March 11, 2013
Google Unveils Prototype Pair Of Talking Shoes At SXSW
redOrbit Staff & Wire Reports - Your Universe Online
Google´s research and development team is apparently working on a new piece of wearable computer technology to complement Google Glass and compete with Apple´s rumored iWatch — a pair of talking shoes.
The device, Ferenstein explains, tends to alternate between providing words of encouragement for a job well done and trash-talking when a person is lounging around instead of exercising. While he admitted that it might seem a bit odd attempting to impress a virtual personal trainer, the reporter said that after he actually gave the shoes a test run, he found himself attempting to garner positive feedback from the virtual fitness coach.
While PCMag.com´s Damon Poeter expressed disappointment that the talking shoe “doesn't issue warnings to its wearer to avoid dog poop and other roadside hazards” — at least not in its current state — he did point out that Google´s promotional video featuring the footwear appears to suggest that the motivational messages will also appear on a user´s Google+ page.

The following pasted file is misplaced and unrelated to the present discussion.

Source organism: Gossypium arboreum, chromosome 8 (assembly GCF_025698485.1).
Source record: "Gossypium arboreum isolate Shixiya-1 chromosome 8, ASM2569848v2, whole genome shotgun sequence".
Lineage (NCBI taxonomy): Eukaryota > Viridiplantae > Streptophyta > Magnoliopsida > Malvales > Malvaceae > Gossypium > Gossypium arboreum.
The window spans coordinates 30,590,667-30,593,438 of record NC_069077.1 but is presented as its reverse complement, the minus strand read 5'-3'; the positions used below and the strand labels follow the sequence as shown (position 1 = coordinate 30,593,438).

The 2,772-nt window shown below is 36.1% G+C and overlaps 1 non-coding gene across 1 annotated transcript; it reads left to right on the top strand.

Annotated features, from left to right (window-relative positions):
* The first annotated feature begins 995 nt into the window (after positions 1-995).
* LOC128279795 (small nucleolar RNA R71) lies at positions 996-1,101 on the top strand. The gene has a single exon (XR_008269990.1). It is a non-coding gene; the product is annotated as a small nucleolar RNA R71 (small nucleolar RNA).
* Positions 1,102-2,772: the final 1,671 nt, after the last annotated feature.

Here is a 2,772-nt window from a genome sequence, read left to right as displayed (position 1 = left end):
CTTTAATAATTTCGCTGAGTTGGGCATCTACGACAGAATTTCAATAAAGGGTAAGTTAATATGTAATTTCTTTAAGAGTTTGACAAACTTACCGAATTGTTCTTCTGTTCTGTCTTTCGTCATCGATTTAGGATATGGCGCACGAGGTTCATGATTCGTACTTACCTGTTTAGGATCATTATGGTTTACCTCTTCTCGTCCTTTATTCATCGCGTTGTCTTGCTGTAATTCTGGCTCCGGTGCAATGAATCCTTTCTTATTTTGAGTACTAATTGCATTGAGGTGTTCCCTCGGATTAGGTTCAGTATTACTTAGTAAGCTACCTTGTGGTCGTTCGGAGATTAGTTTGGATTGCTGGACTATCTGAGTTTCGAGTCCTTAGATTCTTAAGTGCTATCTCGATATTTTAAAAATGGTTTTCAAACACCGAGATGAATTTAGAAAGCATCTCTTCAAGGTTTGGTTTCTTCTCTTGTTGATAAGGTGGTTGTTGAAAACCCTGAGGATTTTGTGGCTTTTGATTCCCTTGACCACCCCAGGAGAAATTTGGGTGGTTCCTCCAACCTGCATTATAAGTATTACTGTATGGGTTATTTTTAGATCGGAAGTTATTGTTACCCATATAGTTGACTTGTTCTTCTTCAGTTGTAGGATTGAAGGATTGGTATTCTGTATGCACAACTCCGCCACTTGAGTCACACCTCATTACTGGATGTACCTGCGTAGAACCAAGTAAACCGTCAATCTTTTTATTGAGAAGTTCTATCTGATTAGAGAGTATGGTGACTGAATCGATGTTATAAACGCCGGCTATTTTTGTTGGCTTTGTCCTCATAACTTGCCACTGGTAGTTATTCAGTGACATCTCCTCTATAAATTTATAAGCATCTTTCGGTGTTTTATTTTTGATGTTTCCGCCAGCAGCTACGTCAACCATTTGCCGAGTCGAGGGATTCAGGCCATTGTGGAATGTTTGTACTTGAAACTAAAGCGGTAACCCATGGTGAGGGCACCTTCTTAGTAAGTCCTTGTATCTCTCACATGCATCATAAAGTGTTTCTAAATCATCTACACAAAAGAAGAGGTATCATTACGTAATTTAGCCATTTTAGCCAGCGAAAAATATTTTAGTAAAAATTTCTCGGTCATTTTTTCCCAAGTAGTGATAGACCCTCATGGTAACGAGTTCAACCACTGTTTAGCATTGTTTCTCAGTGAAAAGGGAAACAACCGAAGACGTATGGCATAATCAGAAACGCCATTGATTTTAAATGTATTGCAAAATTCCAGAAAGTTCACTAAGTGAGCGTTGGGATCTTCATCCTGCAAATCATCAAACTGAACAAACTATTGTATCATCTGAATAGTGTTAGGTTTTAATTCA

“It´s very much a prototype design, with a massive conical speaker slapped onto the shoe´s tongue, and a host of about 250 phrases that the small computer spits out at you, depending on differing factors, including whether you´re stationary, walking, running or just ambling along,” explained AllThingsD author Mike Isaac.
“An accelerometer, gyroscope and pressure sensors are embedded within the shoe itself, so it´s constantly measuring how much activity you´re exerting,” he added. "Let´s be clear: Siri for shoes, it ain´t. It literally has a slab of chip strapped to the laces — not exactly as fashionable as the Adidas of yore. And again, it´s not going to be doing much except say one of those randomized, prerecorded phrases contingent on how much you´re moving around. Fun? Perhaps. Practical? Not so much.”
Currently, the device is reportedly just a piece of concept apparel created for Google´s “Art, Copy & Code” initiative and was designed to experiment with advertising. The shoes were created thanks to a grant from interactive art agency and Google partner YesYesNo, Ferenstein said — but then, as he also points out, “Google Glass was just a concept at one point, too.”